Rupert McPetrie
Mar 18, 2024

What I learned from one year of EssenceMediacom

On the first anniversary of the merger between Essence and Mediacom, APAC CEO Rupert McPetrie reflects on what this journey has taught him about people, communications, operations, and more.

Photo: Rupert McPetrie
Photo: Rupert McPetrie

One year ago, we launched EssenceMediacom in APAC with multiple events for our people and clients around the region, heralding the first day of our new agency. It was the culmination of nine months of hard and meticulous work—work that proved to be an excellent investment for a terrific 2023.

Reflecting on the launch a year later, there are many lessons that can be gleaned. From people to communications, here are the four key learnings that could be useful for any business going through organisational transformation.

It is all about people

You can have the best plan in the world, the best vision, beautiful organisational charts and grids, leading tools and technology—and of course, you need all of these and more to launch a startup or transform a business. But at the heart of a business lies its people: The people who create and drive the culture, energise a proposition and bring to life a vision, those who partner with clients, and those who work with partners and vendors. The plan must start and finish with people.

Communicate, communicate, communicate

Immediately after any big announcement comes uncertainty and questions. Again, it is all about people. It's a human response to the fact that change is coming, but we are not clear on exactly what, when, how, and for whom. So, there is an immediate and urgent imperative to communicate with teams. It does not matter that you do not have 100% of the answers for 100% of the questions. What matters is that you share openly, transparently, and in an authentic way what you do know and what you can share at that time. It also matters that leaders are sharing, listening, taking questions, and committed to answers and feedback.

It is also vital to keep clients updated on what’s happening and include them throughout the process as you develop your vision and proposition. Is the new offer genuinely different, and will it answer the big questions brands have for the next five years and beyond?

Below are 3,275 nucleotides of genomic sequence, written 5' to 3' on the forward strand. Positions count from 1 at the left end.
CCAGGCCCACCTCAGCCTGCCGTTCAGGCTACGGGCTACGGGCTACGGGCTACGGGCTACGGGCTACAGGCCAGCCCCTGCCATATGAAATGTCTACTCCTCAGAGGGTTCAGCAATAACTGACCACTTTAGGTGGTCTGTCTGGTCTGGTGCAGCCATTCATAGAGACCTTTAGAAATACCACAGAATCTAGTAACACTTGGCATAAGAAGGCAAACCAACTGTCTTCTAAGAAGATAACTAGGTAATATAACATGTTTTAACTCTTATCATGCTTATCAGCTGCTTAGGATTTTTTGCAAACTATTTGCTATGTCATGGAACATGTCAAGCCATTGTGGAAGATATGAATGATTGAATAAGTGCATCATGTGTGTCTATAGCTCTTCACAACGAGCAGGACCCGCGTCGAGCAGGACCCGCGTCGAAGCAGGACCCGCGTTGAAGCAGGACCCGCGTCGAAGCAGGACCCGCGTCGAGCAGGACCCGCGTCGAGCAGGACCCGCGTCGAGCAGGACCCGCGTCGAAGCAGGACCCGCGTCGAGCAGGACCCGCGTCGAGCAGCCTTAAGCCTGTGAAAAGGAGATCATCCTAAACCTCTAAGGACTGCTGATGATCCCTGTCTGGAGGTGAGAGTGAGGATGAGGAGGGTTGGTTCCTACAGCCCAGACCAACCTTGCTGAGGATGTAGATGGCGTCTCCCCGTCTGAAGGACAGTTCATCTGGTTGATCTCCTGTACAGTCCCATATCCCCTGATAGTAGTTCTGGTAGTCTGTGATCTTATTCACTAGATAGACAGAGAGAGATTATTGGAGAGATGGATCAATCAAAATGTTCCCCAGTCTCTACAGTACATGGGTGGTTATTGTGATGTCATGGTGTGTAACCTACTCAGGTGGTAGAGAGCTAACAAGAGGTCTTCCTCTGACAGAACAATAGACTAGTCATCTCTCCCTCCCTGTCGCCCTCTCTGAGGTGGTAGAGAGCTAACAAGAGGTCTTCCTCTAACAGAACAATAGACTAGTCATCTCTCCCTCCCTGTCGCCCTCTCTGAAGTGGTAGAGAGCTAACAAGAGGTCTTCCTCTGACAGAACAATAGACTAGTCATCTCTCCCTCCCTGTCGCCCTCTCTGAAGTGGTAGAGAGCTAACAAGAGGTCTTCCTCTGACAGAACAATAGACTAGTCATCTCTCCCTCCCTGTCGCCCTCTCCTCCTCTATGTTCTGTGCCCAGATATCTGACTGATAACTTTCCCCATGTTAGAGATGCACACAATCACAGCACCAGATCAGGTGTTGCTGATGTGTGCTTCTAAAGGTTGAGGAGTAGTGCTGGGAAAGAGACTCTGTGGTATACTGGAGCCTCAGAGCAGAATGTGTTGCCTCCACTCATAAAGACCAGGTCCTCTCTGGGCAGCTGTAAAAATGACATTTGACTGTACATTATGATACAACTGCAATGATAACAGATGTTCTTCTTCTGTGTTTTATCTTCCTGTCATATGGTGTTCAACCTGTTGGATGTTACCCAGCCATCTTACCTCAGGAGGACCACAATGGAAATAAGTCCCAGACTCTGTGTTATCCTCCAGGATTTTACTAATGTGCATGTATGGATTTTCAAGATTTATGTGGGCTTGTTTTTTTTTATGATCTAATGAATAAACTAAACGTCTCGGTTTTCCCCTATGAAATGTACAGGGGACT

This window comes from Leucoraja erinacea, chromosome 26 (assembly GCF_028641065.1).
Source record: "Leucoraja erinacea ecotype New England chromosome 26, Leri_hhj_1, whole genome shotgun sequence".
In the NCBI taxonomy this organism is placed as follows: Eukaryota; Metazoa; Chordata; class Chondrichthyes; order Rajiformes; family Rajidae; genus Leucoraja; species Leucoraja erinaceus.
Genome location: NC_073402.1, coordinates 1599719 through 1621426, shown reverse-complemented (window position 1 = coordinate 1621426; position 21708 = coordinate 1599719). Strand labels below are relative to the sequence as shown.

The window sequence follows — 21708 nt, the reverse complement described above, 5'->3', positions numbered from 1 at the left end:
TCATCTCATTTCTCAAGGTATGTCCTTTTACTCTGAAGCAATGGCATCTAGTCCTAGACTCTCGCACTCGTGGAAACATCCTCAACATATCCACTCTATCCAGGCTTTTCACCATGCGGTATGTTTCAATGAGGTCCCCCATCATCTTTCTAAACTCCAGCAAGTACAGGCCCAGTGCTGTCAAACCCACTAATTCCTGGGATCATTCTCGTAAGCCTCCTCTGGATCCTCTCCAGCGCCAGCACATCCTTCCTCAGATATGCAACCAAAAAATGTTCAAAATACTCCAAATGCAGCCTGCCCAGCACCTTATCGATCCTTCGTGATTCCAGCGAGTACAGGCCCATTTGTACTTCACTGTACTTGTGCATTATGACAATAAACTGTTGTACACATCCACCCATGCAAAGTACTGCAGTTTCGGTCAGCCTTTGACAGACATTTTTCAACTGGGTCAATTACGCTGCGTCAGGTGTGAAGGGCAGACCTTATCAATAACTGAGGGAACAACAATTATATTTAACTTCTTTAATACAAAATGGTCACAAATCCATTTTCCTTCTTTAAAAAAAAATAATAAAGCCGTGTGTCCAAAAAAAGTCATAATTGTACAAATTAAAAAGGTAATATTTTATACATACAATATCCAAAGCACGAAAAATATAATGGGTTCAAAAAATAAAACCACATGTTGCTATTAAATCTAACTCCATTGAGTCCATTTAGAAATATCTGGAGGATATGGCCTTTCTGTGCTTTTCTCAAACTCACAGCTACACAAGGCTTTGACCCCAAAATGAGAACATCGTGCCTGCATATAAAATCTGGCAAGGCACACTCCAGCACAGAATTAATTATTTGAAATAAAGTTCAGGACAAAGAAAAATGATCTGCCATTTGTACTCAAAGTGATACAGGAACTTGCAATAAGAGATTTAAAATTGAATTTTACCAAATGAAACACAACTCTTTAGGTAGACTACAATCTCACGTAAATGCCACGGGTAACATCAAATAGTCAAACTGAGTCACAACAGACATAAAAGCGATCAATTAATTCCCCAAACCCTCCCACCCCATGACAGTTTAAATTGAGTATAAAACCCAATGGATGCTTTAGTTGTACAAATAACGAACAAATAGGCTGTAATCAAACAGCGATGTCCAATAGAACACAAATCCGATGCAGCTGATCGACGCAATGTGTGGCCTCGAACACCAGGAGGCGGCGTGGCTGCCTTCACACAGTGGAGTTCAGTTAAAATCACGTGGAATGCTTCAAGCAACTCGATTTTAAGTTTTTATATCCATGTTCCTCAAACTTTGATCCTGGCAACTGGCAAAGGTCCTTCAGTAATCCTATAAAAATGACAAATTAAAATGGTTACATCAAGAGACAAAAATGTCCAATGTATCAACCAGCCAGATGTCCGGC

At the time, we all felt that we were communicating well internally and externally, with a mix of formal and informal updates, town halls, and emails on a regular cadence. Looking back now, I would likely do more communications, to the point that I would prefer people to ask us to dial down the communications, rather than to wait or ask for more.

Move fast

It pays to invest time and energy into doing things right, allowing time to canvas opinions, get input from around the world, and align with all the various stakeholders. It also pays to move fast, to initiate things and get things moving. Whilst some elements of the business will be deeply involved in the organisational transformation process, some are not, and they, together with clients and new-business prospects, will be eagerly awaiting updates and signals of change. Do not wait for the entirety of a solution on paper; go with 70% to 80% and get things underway on the ground in the real world— you can always adjust and adapt. In fact, you will be doing this anyway, so do not wait.

You will have a lot of expectations building up after the announcement—your teams and your clients will await updates and changes, and you cannot leave this for too long. We tried to find that balance of getting to the 80% and getting things to move fast. One thing that worked well was encouraging the human side of getting things up and running; bringing teams together, enabling people to mix from across the business, whether informally in a social setting, or on a specific project. Once we got people together, things started to move more quickly and smoothly.

Keep focus

It is so easy to get distracted with the excitement around the work of launching a new company or a new business proposition, and therefore so important to guard against this. You have clients to serve, people to take care of, and new businesses to win—all at the same time you’re trying to create something new. It takes some effort and discipline to stay focused and not get distracted, but this is critical.

We went to great lengths to stay on course for our clients and our people, and we reminded ourselves after every session, and in every note and document, to avoid distraction. In hindsight, this is something I believe we did well during the launch, only by holding ourselves accountable to this each and every day.

In an industry that is in constant transformation in the new communications economy, I will keep these learnings on hand as we look ahead to the next transformation and how we can seize the extraordinary opportunity in front of us.

Rupert McPetrie is CEO for APAC at EssenceMediacom and GroupM China.

Campaign Asia

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